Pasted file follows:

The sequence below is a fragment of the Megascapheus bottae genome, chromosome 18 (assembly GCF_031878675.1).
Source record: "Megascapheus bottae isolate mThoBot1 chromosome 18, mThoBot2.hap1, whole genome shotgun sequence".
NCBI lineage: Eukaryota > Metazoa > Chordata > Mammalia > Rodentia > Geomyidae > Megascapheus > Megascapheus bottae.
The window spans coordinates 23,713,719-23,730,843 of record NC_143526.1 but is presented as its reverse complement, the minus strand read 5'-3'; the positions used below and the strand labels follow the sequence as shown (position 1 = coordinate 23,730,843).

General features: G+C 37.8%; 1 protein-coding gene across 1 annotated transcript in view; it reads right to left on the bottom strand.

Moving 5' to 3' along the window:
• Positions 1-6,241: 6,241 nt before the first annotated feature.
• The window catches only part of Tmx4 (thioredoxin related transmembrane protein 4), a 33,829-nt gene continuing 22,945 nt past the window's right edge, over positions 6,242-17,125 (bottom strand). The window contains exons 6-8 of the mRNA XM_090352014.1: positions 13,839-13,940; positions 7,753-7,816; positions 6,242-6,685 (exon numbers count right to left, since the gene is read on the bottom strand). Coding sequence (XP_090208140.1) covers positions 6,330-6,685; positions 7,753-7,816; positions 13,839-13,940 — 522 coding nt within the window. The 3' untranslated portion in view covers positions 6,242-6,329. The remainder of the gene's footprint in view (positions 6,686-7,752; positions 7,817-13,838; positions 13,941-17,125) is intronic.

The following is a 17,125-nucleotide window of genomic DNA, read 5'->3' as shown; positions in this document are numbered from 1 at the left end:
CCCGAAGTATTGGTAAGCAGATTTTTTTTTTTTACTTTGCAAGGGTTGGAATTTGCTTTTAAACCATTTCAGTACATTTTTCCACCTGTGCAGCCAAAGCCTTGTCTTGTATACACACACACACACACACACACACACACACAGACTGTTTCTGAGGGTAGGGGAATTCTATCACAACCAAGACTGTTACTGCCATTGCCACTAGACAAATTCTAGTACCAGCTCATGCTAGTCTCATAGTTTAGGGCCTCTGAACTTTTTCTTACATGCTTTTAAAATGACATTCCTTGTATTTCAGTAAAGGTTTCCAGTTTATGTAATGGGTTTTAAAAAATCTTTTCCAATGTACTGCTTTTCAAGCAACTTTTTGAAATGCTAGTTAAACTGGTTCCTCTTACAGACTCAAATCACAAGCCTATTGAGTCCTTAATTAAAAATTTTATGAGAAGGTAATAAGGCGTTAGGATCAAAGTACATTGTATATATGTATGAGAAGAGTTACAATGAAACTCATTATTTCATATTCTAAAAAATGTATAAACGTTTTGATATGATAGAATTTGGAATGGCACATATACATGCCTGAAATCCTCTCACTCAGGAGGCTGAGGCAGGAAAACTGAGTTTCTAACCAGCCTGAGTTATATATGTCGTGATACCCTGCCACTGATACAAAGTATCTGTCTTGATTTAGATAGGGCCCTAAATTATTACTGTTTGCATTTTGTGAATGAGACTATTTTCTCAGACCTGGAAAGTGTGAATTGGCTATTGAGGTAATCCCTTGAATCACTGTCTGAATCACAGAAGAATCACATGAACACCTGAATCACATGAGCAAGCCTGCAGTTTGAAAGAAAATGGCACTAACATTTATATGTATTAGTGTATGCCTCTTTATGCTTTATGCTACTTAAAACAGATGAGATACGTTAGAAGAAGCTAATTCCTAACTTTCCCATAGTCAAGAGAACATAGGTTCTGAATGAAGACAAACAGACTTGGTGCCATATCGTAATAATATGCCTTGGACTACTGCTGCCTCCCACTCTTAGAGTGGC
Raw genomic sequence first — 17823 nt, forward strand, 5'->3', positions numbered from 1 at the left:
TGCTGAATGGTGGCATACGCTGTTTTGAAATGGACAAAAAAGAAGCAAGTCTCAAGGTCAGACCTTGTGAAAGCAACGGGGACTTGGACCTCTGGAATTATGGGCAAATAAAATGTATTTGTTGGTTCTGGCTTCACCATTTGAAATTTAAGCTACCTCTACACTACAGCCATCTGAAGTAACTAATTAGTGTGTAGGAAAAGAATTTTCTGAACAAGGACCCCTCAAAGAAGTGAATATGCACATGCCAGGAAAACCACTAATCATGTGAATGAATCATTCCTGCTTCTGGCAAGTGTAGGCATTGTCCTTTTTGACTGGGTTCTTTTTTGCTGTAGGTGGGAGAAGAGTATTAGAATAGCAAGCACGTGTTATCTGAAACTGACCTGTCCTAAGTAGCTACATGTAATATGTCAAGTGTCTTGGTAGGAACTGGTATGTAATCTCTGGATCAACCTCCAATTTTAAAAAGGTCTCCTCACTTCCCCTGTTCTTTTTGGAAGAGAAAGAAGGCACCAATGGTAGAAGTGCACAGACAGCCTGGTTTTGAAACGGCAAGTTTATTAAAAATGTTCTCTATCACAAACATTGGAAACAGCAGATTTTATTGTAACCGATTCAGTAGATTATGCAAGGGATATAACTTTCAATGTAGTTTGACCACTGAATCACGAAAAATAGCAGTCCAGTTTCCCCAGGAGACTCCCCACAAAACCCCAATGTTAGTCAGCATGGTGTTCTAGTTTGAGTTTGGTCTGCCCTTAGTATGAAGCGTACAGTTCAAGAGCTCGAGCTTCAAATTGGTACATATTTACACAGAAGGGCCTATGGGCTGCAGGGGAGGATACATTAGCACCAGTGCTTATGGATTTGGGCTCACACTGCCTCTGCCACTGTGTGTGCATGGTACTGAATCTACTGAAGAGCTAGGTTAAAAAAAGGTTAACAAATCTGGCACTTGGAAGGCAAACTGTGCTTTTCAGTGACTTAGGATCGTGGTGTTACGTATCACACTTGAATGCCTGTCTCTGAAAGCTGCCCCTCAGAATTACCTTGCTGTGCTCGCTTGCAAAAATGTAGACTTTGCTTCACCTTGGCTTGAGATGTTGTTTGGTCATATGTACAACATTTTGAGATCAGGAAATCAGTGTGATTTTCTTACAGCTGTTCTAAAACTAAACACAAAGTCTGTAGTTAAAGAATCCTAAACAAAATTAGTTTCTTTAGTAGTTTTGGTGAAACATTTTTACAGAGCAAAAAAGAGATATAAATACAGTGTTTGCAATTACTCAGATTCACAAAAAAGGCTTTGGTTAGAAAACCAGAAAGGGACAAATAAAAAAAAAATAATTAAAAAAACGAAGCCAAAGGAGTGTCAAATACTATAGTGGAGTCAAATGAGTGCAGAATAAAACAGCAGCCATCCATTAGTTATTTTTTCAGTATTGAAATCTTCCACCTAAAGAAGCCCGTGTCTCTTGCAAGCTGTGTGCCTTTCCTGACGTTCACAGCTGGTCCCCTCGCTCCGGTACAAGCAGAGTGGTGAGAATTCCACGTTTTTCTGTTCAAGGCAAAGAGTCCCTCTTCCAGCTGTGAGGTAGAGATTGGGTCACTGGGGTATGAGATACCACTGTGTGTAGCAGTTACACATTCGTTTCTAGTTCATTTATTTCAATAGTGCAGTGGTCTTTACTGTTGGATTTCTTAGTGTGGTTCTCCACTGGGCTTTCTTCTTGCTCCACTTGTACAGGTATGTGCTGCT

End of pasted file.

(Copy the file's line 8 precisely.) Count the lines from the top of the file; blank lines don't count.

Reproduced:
• The window catches only part of Tmx4 (thioredoxin related transmembrane protein 4), a 33,829-nt gene continuing 22,945 nt past the window's right edge, over positions 6,242-17,125 (bottom strand). The window contains exons 6-8 of the mRNA XM_090352014.1: positions 13,839-13,940; positions 7,753-7,816; positions 6,242-6,685 (exon numbers count right to left, since the gene is read on the bottom strand). Coding sequence (XP_090208140.1) covers positions 6,330-6,685; positions 7,753-7,816; positions 13,839-13,940 — 522 coding nt within the window. The 3' untranslated portion in view covers positions 6,242-6,329. The remainder of the gene's footprint in view (positions 6,686-7,752; positions 7,817-13,838; positions 13,941-17,125) is intronic.